Tip 2: Choice of law: carefully consider which law you wish to specify in your terms and conditions. Dutch law is not always the best choice.

Tip 3: Disputes: dispute resolution can be time-consuming and expensive. When drafting your terms and conditions, make a cost-benefit analysis to determine which court or arbitration institute to submit your disputes.

Tip 4: Terms and conditions: state your terms and conditions in the earliest possible stage of the business relationship and send the other party a copy. This can prevent unexpected problems at a later stage.

Tip 5: Representation: are you ready for the next step? Rules regarding agency and distribution can differ considerably. When making your decision, take your company and type of service into account.

Tip 6: Foreign branch: it can be advantageous to start a German sister company or subsidiary, both culturally and legally. We can provide advice on establishing a GmbH or AG.

Tip 7: Personnel: do you already have a German branch and want to hire people? We can advise you regarding the differences in German employment law.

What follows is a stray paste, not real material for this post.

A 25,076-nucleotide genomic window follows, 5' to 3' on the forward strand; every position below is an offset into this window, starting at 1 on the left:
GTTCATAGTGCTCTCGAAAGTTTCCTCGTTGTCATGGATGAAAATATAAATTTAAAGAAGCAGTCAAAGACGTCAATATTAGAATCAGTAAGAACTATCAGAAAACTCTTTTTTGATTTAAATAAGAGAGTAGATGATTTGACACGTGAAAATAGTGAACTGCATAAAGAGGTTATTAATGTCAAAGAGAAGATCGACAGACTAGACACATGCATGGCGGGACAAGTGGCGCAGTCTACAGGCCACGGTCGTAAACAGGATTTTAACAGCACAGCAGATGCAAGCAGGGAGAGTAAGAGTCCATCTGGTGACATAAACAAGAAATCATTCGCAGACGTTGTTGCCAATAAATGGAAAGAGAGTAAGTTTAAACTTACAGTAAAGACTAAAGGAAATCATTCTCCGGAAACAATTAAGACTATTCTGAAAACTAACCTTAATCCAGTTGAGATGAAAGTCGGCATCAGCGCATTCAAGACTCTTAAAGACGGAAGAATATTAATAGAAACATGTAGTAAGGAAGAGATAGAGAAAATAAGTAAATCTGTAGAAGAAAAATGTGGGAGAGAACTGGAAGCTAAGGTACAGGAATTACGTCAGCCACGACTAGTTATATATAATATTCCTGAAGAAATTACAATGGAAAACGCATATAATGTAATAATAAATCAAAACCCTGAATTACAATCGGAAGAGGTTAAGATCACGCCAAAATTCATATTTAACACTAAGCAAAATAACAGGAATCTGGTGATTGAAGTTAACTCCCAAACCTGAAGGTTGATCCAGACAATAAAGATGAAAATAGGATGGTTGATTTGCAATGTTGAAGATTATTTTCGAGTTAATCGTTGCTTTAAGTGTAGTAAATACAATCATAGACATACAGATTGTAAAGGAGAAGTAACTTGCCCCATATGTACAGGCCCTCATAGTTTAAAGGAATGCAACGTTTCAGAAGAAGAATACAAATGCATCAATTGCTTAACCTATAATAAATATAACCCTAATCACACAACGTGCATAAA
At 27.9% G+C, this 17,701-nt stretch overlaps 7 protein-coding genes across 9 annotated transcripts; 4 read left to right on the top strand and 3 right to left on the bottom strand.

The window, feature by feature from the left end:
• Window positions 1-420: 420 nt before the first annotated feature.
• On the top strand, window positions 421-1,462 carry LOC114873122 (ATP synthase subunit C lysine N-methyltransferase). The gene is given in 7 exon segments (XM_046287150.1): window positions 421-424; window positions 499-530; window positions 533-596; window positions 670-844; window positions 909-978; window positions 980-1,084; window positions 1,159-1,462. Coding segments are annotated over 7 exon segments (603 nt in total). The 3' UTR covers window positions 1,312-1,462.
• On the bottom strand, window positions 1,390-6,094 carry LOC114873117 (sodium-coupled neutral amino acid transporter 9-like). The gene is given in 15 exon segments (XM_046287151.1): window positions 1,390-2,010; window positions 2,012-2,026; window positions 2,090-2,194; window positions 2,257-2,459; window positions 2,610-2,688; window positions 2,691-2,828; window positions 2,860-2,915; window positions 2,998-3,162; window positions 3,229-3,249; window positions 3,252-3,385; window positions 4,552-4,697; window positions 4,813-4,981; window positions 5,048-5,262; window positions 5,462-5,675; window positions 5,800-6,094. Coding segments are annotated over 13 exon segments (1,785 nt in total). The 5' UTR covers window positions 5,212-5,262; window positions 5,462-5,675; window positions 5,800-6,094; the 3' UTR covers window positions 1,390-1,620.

Tip 8: Liability: we can advise you on the German product requirements and liability rules. This can prevent unpleasant surprises.

Tip 9: Real estate: it is not always easy to purchase real estate in a foreign country. We are happy to advise you in this regard.

Tip 10: Impecunious counterparty: adapt your accounts receivable and after sales system to the German system.

We look forward to seeing you in Mönchengladbach on 9 November 2016!
            [post_title] => 7th Edition of the German-Dutch Trade Day